Acetyl-L-carnitine arginyl amide (ST857) increases calcium channel density in rat pheochromocytoma (PC12) cells

K. Tewari, J. M. Simard, Y. B. Peng, K. Werrbach-Perez, J. R. Perez-Polo

Research output: Contribution to journalArticle

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Abstract

We used the patch clamp technique to study the effect of acetyl-L- carnitine arginyl amide (ALCAA) and of nerve growth factor (NGF) on availability of L-type Ca2+ channels in rat pheochromocytoma (PC12) cells maintained in defined medium. Channel availability was measured as number of channels in the patch x the probability of opening (n·P(o)). In patches from control cells, cells exposed to NGF (10 ng/ml) for six days, and cells exposed to ALCAA (1 mM) for six days, n·P(o), measured during 200-240 ms pulses to -10 mV (holding potential, -60 mV), was 0.102 ± 0.089 (5 cells), 0.173 ± 0.083 (5 cells), and 0.443 ± 0.261 (7 cells), respectively. The 4.3-fold increase for the ALCAA-treated cells was significantly different from control (P < 0.05), whereas that for the NGF-treated cells was not. For the same conditions, the maximum number of superimposed openings at -10 mV was 1.3 ± 0.5 (6 cells), 1.6 ± 0.5 (8 cells), and 3.3 ± 1.8 (8 cells), with the value for the ALCAA-treated cells being significantly different from control (P < 0.001). Additional analysis showed that the distribution of channel open times, the time constants, and the voltage dependence of activation were not changed by prolonged exposure to ALCAA. Short-term exposure to both ALCAA as well as to the parent compound, acetyl-L-carnitine (ALCAR), did not cause an increase but rather a decrease in n·P(o), and this short-term effect of both compounds was blocked by neomycin, an inhibitor of phospholipase C. Together, our findings are consistent with the interpretation that short-term exposure to ALCAA inhibits Ca2+ channel activity, possibly by increasing intracellular Ca2+, and that long-term exposure causes an increase in Ca2+ channel density, possibly by increasing channel expression, with no change in Ca2+ channel properties.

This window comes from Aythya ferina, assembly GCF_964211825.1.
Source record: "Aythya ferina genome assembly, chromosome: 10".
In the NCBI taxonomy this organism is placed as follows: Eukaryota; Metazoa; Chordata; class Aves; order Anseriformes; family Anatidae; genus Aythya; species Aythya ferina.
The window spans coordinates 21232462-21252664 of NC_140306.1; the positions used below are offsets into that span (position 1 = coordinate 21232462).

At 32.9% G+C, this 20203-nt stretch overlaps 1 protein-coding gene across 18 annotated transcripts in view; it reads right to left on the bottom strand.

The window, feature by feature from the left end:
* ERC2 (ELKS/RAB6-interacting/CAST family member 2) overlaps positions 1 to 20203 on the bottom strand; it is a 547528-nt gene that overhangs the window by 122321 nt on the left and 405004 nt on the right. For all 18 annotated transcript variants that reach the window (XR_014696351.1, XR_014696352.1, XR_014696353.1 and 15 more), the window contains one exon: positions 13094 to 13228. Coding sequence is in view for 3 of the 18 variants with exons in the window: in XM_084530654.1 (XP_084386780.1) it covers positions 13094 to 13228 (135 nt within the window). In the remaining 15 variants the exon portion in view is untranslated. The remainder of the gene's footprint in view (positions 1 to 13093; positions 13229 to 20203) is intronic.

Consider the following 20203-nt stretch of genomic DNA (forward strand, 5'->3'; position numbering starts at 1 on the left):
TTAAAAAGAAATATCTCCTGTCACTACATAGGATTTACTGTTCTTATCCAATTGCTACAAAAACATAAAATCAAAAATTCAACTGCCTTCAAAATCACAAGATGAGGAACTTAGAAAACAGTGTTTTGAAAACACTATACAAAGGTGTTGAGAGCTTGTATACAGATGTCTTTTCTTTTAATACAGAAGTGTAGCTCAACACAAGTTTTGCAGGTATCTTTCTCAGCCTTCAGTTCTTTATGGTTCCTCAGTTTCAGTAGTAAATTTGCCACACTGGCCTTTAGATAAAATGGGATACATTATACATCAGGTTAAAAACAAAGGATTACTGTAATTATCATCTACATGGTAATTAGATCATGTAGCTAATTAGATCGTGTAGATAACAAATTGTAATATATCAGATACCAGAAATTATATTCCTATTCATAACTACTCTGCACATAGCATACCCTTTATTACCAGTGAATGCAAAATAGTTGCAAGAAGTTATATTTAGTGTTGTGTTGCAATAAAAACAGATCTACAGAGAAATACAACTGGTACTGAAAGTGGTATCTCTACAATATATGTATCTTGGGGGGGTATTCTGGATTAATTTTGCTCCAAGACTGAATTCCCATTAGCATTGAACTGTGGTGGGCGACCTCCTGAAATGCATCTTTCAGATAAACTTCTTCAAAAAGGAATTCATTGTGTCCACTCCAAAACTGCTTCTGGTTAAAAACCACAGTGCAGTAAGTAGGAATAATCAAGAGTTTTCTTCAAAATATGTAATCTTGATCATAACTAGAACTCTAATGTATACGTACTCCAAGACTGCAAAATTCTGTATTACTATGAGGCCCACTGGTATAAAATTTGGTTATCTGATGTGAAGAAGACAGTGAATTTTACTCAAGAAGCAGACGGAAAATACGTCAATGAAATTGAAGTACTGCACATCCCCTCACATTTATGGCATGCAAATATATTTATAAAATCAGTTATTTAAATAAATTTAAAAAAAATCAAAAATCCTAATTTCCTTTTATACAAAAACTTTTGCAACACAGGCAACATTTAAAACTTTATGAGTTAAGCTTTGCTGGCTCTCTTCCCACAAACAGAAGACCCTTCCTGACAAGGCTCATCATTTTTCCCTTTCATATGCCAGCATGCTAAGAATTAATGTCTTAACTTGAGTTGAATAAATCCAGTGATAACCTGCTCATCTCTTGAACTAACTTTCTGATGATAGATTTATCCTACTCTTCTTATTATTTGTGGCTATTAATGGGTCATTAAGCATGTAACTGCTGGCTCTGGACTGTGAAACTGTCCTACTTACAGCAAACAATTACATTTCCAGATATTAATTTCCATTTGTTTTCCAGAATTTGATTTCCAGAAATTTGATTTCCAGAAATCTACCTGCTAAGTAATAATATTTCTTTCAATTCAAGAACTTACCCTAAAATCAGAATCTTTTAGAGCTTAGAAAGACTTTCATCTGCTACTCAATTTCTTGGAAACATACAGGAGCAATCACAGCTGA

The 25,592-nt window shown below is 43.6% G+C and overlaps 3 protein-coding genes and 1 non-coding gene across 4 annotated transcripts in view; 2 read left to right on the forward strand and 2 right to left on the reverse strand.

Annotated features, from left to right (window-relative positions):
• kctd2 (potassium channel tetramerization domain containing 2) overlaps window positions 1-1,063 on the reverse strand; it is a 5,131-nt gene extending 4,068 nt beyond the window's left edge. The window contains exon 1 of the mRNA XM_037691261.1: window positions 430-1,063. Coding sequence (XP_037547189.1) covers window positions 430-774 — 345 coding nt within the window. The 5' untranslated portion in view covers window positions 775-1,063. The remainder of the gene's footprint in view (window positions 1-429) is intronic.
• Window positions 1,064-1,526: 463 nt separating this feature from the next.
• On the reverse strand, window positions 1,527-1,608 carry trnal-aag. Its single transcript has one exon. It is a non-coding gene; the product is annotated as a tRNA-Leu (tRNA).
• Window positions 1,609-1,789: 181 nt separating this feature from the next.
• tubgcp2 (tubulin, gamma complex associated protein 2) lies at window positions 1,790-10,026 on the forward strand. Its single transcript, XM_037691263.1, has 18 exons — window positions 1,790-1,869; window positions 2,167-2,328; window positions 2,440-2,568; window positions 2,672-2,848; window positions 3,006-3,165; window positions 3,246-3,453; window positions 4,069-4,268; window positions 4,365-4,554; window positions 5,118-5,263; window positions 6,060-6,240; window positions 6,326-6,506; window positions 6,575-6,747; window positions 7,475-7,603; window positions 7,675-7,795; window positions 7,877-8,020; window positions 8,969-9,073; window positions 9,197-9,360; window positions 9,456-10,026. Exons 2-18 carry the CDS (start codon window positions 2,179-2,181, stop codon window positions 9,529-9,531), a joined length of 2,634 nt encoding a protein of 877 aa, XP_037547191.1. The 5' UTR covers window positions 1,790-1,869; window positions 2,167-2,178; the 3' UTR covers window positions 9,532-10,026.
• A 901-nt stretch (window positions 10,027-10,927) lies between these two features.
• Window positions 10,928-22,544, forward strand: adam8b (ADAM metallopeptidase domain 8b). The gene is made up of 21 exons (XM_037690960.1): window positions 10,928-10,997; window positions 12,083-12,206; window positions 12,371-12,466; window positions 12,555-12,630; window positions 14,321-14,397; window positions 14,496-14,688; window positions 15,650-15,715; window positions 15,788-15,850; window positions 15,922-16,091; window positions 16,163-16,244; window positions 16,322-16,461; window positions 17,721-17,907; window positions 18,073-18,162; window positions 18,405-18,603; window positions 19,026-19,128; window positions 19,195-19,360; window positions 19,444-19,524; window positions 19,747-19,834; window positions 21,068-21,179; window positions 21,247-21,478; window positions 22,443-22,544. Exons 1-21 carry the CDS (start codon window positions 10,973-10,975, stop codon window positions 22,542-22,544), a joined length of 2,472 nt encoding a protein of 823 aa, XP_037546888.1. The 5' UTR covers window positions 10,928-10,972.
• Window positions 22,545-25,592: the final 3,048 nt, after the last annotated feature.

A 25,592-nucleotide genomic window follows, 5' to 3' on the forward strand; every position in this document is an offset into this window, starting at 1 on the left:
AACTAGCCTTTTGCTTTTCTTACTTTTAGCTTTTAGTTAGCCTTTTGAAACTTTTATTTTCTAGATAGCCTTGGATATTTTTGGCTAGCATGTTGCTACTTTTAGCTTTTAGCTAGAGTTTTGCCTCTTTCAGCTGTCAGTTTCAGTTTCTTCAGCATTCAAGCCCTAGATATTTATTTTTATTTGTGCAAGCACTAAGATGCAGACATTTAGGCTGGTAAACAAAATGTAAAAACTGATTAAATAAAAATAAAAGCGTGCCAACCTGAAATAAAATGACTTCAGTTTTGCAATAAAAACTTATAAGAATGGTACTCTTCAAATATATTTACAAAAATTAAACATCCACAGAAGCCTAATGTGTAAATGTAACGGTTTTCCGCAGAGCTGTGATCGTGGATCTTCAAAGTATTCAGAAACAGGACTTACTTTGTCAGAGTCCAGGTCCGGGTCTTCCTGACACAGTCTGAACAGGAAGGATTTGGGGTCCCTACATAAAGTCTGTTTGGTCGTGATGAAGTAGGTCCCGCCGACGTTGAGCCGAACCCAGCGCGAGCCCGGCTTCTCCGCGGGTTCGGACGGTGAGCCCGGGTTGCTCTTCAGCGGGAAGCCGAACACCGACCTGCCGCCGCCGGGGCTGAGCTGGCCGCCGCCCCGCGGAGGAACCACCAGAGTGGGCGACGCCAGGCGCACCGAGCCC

Original languageEnglish (US)
Pages (from-to)371-378
Number of pages8
JournalJournal of Neuroscience Research
Volume40
Issue number3
DOIs
StatePublished - 1995
Externally publishedYes

Fingerprint

Acetylcarnitine
PC12 Cells
Pheochromocytoma
Calcium Channels